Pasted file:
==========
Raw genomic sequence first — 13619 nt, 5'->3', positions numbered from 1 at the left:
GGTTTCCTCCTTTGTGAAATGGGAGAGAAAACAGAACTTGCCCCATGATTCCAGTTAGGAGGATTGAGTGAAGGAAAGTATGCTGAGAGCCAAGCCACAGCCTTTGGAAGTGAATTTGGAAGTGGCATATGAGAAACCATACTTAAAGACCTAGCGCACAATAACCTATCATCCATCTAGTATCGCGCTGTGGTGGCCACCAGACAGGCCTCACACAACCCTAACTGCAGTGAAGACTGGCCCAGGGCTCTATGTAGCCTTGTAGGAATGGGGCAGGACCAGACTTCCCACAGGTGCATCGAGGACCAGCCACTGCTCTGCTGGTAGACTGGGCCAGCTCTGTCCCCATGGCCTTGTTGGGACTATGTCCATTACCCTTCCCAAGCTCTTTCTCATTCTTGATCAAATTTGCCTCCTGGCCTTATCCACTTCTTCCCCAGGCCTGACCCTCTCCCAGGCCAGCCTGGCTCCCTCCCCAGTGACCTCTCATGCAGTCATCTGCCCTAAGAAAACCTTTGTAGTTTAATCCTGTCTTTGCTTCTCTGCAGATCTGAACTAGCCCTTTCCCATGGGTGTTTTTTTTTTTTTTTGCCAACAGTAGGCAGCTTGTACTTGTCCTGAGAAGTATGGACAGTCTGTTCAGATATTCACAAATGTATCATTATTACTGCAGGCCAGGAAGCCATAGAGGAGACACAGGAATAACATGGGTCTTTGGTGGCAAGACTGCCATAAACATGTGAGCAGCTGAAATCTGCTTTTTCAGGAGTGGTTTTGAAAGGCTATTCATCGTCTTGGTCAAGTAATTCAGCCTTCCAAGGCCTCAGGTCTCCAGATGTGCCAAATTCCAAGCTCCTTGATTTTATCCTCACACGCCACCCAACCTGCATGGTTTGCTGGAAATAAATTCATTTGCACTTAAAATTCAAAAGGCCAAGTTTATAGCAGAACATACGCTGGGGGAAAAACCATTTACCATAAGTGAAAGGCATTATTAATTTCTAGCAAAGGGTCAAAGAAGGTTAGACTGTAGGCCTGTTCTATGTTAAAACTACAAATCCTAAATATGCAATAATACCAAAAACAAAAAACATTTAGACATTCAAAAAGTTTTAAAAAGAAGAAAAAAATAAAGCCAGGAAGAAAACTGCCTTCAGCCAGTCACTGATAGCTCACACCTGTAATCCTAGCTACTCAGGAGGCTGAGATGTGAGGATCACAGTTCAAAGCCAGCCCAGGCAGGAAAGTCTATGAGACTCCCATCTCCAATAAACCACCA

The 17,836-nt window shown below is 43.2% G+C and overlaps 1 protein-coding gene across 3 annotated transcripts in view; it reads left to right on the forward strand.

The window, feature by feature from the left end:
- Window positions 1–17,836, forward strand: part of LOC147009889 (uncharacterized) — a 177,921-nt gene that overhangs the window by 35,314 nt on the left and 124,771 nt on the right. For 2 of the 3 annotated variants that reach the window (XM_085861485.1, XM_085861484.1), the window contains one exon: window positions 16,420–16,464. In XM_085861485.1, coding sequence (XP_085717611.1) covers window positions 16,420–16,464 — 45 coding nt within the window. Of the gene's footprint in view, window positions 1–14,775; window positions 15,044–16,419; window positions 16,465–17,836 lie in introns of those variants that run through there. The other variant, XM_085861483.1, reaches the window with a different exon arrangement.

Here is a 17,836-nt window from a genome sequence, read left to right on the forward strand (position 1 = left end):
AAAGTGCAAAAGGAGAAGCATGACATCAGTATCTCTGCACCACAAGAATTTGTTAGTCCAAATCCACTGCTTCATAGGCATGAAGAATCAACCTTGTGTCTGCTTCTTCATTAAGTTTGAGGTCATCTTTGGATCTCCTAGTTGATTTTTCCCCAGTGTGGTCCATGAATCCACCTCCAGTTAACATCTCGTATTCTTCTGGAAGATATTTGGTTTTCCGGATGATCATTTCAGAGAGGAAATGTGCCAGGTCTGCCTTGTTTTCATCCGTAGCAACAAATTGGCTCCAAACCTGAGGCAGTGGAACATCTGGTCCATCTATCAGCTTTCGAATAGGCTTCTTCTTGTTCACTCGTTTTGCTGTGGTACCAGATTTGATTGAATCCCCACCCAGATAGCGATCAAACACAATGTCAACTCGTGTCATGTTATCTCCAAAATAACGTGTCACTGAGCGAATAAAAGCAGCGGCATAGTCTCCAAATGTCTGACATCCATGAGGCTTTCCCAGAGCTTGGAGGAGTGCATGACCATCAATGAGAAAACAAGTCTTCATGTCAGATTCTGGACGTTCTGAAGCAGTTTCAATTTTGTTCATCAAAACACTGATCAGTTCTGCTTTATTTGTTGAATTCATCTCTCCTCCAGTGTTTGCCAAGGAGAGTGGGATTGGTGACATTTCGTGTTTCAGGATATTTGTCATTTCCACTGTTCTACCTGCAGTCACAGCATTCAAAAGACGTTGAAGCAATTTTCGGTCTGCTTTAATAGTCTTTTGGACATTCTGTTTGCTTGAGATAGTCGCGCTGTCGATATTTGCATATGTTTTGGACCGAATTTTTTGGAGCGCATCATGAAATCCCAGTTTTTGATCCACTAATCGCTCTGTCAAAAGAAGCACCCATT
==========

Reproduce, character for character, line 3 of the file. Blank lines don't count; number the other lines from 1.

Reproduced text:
The 17,836-nt window shown below is 43.2% G+C and overlaps 1 protein-coding gene across 3 annotated transcripts in view; it reads left to right on the forward strand.